Silver "Miracle of the True Cross at the Bridge of Saint Lorenzo" Medal. Certified and graded by NGC as UNC Details: Cleaned!
Miracle of the True Cross at the Bridge of Saint Lorenzo during 1500. Weight: 24.67gm Diameter: 42mm Material: Silver. Obverse: The Bridge of Saint Lorenzo with a procession banner and 14 people. Praying people and buildings at sides in fore and background. Below we see Andrea Vendramin, the Gran Guardiano ("Grand Guardian") of the Scuola Grande di San Giovanni Evangelista who is reaching for the true cross, which tops the reliquary and is appearing miraculously above the water in front of him.
Legend: OBVIA CUSTODI MERSO CRUX EMINET UNDIS Exergue: AN : IIII. Reverse: The Reliquary of the the "True Cross" surrounded by latin inscription with date as a roman numeral (MDCCXCV ="1795"). In 1366 the Patriarch of Constantinople gave a fragment of the True Cross to Philippe de Mézières of Cyprus, who in turn donated it in 1369 to the Scuola Grande di San Giovanni Evangelista, a charitable confraternity founded in Venice in 1261. This soon became the most celebrated Cross relic in Venice.
The holy relic was held in a small crystal caplet supported by angels that surmount a rock crystal and gilded silver cross decorated in turn with Christ on the Cross, the Virgin Mary, Saint John the Evangelist, and angels. The relic would then be carried through the city in processions in this reliquary and has been praised for the miracles it has wrought. During one of the yearly processions of the True Cross of the Scuola fell in the water below the Bridge of Saint Lorenzo.
It subsequently escaped all the attempts of people to find it, aside from that of Andrea Vendramin, the Gran Guardiano ("Grand Guardian") of the school. This event, beneath the healing of a mad man in it´s presence was considered one of eight miracles, which were depicted on paintings commissioned by the Scuola from 1494 to 1501. Later, from 1795 to 1798 there were apparently also a few medals struck.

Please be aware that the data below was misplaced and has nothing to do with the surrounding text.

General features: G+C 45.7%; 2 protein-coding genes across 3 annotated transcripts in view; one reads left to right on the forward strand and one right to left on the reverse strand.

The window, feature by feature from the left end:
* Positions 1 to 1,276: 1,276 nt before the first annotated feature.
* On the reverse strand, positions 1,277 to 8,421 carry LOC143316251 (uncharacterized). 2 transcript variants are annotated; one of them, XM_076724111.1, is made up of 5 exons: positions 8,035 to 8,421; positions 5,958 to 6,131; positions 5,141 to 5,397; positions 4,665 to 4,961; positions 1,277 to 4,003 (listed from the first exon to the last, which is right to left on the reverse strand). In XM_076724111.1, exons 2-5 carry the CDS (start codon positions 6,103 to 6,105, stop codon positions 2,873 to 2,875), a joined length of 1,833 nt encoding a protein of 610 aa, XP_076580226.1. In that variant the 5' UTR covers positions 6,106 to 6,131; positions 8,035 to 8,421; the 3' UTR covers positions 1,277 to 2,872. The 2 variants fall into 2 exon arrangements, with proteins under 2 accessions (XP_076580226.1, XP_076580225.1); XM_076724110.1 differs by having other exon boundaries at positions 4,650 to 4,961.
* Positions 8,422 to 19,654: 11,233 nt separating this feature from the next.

This is one of those medals, struck in Venice during around 1798. Upon closer inspection we can see that this is a mule, with the obverse of the 1798 medal (dated year 4 = 1798) and reverse of 1798 (dated MDCCXCV = 1795) in reverse. A very rare medal, especially as a mule variation! The Scuola Grande di San Giovanni Evangelista is a confraternity building located in the San Polo sestiere of the Italian city of Venice. Founded in the 13th century by a group of flagellants it was later to become one of the five Scuole Grandi of Venice.
These organisations provided a variety of charitable functions in the city as well as becoming patrons of the arts. The Scuola Grande di San Giovanni Evangelista is notable for housing a relic of the true cross and for the series of paintings it commissioned from a number of famous Venetian artists depicting Miracles of the Holy Cross.
Ludovico Manin (May 14, 1725-October 24, 1802) was the last Doge of Venice. He governed Venice from March 9, 1789 to 1797 when he was forced to abdicate by general Napoleon Bonaparte.
Manin was born on May 14, 1725, the eldest of five sons of Lodovico Alvise and Maria Basadonna, the great-granddaughter of a cardinal. He attended the University of Bologna.In 1787 he met Pope Pius VI. He had married Elisabetta Grimani, receiving a dowry of 45,001 ducats.
He was elected Doge of Venice on March 9, 1789, approximately one month before the start of the French Revolution, on the first ballot (the electoral assembly was composed of 41 members). His traditional coronation ceremony required him to throw coins to the Venetians, which cost more than 458,197 Lira, less than a quarter of which was paid from the funds of the Republic of Venice, the rest coming out of his own pocket. By the year 1792, he had allowed the once great Venetian merchant fleet to decline to a mere 309 merchantmen. When Napoleon invaded Italy, Venice, along with Genoa, did not initially join the coalition of Italian states formed in 1795, instead maintaining neutrality.On April 15, 1797, Jean-Andoche Junot gave the Doge an ultimatum which was not accepted. A secret addition to the Treaty of Leoben, signed on April 17, 1797, gave Venice-as well as Istria and Dalmatia- to Austria. On April 25, 1797, the French fleet arrived at the Lido. The Doge surrendered on May 12, 1797 and left the Doge's Palace two days later. On May 16, French troops entered Piazza San Marco and the surrender contract was officially signed, submitting Venice to French rule, and incorporating it into the Kingdom of Italy.
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